Farriers prepare and treat horses' hooves, and make and fit horseshoes.

Average salary (a year)

£16,000 Starter


£30,000 Experienced

Typical hours (a week)

47 to 49 variable

You could work

as a contractor / self-employed as customers demand

How to become a Farrier

You can get into this job through:

  • an apprenticeship
  • experience in the armed forces


You could get into this work by doing an advanced apprenticeship in farriery.

This will take 48 months to complete and includes periods of block release college and training on the job, with an approved training farrier.

Entry requirements

You'll usually need:

  • 5 GCSEs at grades 9 to 4 (A* to C) including English and maths and science
  • City and Guilds Forging Certificate

More information

Direct application

You may be able to apply directly if you have farriery experience from the armed forces.

Other routes

You can take the Farrier Access course offered by Warwickshire College or Herefordshire and Ludlow College.

This is a one-year, full-time course aimed at students who want an apprenticeship and do not meet the GCSE requirements, or hold a Certificate in Forgework.

More information


Further information

You'll find more details about training and working as a farrier from:

What it takes

Skills and knowledge

You'll need:

  • the ability to work well with others
  • to be thorough and pay attention to detail
  • physical skills like movement, coordination, dexterity and grace
  • excellent verbal communication skills
  • thinking and reasoning skills
  • the ability to work on your own
  • patience and the ability to remain calm in stressful situations
  • the ability to work well with your hands
  • Being able to use a computer terminal or hand-held device may be beneficial for this job.

What you'll do

Day-to-day tasks

You’ll make and fit shoes for horses. Your day-to-day duties might include:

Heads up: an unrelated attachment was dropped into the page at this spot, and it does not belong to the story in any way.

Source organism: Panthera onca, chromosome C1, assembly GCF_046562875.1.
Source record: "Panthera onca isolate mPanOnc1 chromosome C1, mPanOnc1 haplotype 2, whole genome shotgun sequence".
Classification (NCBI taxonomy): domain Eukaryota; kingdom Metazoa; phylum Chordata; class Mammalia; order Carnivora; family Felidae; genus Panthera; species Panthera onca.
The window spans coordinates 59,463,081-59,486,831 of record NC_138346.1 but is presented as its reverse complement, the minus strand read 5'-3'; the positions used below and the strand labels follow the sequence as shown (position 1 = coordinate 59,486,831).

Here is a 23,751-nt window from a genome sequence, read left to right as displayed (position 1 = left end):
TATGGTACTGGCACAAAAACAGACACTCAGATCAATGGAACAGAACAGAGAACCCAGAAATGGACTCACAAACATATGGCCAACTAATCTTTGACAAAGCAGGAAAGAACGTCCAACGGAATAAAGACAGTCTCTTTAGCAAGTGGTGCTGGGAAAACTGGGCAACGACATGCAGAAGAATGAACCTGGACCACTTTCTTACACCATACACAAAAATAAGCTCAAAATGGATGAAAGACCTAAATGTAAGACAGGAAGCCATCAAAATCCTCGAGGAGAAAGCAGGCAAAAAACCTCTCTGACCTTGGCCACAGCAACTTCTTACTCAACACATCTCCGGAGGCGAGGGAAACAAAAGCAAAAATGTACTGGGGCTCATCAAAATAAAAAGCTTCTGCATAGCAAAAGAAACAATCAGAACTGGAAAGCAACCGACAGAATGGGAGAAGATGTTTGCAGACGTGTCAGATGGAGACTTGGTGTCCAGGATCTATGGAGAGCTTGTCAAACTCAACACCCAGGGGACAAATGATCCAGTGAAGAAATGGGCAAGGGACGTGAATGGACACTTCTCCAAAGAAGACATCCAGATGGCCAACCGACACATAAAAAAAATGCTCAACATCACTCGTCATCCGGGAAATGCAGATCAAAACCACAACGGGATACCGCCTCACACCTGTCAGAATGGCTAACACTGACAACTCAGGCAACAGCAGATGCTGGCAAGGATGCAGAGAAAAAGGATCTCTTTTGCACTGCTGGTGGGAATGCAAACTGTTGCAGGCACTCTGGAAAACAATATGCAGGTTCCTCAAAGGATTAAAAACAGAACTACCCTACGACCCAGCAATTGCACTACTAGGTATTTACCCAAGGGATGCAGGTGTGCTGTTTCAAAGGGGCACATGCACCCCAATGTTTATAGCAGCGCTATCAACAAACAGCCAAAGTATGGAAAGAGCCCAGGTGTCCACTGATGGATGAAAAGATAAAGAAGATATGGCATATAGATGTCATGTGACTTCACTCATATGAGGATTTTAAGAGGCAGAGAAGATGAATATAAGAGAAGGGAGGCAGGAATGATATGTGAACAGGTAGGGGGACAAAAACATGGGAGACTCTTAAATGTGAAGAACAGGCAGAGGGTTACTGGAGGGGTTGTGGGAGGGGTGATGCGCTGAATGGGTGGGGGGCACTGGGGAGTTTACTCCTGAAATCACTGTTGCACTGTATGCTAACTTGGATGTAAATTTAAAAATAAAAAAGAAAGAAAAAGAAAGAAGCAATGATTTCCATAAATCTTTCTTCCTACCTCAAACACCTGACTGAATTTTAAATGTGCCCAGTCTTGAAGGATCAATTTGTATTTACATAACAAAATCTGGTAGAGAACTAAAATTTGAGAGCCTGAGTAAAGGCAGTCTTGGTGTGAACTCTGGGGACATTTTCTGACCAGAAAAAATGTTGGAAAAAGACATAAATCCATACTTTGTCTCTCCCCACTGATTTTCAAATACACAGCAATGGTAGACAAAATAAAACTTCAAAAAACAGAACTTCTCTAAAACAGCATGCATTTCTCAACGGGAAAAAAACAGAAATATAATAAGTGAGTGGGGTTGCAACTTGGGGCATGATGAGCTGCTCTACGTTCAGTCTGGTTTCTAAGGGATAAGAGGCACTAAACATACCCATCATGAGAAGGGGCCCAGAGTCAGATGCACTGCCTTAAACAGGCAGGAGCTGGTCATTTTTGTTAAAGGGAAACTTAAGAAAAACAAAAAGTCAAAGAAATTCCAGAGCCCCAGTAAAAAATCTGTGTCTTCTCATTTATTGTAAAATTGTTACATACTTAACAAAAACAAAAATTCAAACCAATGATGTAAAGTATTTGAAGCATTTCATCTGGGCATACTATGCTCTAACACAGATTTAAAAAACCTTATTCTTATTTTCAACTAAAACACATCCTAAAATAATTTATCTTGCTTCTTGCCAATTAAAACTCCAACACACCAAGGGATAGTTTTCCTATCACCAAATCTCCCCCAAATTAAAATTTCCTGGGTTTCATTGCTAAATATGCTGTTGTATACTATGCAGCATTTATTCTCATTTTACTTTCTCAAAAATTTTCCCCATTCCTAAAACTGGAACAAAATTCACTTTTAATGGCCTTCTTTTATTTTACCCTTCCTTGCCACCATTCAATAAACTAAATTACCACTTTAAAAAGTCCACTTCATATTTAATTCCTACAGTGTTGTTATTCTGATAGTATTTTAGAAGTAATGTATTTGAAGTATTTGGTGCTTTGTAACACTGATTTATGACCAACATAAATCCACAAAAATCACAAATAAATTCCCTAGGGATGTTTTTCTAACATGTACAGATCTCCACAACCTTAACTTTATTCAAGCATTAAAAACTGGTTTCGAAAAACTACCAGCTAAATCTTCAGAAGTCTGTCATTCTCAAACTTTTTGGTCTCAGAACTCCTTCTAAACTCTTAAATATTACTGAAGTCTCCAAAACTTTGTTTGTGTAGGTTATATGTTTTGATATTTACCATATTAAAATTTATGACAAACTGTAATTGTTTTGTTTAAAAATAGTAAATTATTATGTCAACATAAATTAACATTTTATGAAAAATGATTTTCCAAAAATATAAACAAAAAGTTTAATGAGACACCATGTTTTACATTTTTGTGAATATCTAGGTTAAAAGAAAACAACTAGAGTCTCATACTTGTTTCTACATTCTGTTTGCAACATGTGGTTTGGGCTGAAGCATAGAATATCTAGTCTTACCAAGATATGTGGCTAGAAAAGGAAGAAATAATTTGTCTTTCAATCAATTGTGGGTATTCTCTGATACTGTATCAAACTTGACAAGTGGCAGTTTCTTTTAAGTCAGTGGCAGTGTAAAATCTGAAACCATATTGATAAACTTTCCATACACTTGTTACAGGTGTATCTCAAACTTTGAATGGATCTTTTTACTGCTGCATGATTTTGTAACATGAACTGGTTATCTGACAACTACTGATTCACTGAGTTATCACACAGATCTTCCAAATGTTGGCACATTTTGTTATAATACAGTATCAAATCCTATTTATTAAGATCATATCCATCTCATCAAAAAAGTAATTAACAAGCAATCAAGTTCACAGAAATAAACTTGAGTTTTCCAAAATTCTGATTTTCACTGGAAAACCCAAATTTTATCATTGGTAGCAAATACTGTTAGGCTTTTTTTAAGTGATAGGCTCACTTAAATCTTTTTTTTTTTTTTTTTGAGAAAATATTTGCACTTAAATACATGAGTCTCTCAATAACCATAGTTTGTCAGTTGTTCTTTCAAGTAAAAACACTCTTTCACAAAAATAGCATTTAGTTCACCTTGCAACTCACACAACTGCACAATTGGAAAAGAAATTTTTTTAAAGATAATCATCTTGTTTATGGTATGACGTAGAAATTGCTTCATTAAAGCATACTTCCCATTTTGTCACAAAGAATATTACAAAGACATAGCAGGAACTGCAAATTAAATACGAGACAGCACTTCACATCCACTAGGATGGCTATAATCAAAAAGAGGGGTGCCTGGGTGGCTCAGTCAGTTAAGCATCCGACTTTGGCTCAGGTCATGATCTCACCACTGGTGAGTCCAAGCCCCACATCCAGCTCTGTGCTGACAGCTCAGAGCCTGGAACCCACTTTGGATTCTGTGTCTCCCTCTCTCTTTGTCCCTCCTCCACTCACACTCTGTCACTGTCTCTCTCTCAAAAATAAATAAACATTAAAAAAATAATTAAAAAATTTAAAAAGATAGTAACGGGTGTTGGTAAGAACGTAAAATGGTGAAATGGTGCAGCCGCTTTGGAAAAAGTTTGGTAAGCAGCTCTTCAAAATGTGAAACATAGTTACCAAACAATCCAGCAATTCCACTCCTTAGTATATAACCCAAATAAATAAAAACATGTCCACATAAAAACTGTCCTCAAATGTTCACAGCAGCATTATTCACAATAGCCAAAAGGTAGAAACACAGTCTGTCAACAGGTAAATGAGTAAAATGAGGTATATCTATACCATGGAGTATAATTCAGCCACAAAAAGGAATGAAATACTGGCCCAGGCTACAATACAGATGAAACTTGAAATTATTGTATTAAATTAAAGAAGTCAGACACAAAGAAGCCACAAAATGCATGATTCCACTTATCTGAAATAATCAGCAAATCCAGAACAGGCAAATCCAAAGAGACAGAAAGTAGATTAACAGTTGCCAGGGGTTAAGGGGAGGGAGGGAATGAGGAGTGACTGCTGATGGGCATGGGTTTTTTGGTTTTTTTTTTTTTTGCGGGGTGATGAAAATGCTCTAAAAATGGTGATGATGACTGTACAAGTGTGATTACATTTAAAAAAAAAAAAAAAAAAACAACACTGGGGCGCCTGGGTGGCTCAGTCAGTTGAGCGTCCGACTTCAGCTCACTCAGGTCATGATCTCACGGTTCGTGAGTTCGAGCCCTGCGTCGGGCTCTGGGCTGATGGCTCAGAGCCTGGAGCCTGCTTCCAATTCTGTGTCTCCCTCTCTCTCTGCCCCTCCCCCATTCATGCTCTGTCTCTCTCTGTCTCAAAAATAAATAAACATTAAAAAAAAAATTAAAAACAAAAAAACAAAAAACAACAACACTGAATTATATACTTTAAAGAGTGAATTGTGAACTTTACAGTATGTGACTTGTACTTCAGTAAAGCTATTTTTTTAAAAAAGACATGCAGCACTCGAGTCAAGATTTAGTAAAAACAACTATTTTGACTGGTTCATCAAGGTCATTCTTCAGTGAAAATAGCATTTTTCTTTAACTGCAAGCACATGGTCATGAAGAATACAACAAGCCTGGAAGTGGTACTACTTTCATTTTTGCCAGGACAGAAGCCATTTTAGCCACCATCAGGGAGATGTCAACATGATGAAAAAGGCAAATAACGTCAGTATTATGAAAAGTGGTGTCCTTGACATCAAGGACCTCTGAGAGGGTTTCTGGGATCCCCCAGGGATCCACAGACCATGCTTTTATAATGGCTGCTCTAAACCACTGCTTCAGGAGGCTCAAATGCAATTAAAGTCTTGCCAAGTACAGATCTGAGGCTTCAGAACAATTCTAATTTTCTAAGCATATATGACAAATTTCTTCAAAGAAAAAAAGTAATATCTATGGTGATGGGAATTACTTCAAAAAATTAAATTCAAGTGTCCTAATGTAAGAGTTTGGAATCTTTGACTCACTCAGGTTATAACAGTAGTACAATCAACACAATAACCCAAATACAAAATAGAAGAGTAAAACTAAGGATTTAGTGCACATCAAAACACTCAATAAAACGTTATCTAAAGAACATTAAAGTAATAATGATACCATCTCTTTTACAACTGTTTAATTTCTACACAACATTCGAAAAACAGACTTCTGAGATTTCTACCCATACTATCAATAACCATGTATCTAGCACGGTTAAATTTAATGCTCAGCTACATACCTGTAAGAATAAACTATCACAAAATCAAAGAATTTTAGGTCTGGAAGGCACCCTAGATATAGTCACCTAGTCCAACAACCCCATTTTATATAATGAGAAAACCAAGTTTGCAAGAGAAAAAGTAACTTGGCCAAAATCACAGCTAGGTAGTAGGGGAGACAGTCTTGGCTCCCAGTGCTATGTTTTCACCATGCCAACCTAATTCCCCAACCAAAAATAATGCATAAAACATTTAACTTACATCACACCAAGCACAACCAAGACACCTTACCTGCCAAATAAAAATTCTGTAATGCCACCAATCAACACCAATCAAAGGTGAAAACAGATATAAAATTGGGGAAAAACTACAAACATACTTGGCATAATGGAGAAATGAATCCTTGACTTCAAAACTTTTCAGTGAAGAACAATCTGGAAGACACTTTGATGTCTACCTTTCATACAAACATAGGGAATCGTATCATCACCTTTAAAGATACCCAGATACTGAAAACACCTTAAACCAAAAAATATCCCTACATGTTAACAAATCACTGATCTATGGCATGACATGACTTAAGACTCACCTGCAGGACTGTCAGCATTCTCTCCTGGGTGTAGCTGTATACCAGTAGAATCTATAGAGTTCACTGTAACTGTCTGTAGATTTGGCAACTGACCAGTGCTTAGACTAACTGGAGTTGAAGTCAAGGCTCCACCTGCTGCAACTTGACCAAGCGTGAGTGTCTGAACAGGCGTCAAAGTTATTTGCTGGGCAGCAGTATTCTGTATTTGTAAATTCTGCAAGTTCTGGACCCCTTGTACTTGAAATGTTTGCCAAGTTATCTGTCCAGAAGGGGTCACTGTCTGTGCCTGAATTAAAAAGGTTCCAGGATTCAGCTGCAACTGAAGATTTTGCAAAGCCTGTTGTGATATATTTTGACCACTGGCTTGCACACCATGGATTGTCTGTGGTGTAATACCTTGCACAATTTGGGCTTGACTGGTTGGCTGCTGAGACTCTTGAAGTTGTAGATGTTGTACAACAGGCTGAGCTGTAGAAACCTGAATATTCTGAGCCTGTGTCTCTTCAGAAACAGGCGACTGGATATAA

• discussing the horse’s shoeing requirements with the owner
  • checking the horse's leg, foot and hoof, cutting away any excess hoof growth and making sure the horse is properly balanced
  • choosing the most suitable type of shoe for the horse's size, foot condition, type of activity and working conditions
  • making horseshoes by hand or machine
  • adjusting the shape of the shoes, using a hammer and anvil
  • fitting the horseshoes

Working environment

You could work at an animal park, on a farm or at a riding stable.

Your working environment may be physically demanding, outdoors in all weathers and you'll travel often.

You may need to wear protective clothing.

Career path and progression

You may be able to move into a permanent role with large stables, horse breeders, or mounted regiments of the police or army.

You could work in equine hospitals, with vets or in the farriery suppliers business.

You could become an Approved Training Farrier (ATF) and employ and train apprentice Farriers. 

You could also move into lecturing or provide a consultancy service.

Training opportunities

Apprenticeships In England

We can't find any apprenticeship vacancies in England for a Farrier right now.

The Find an apprenticeship service can help you with your search, send alerts when new apprenticeships become available and has advice on how to apply.

Courses In England

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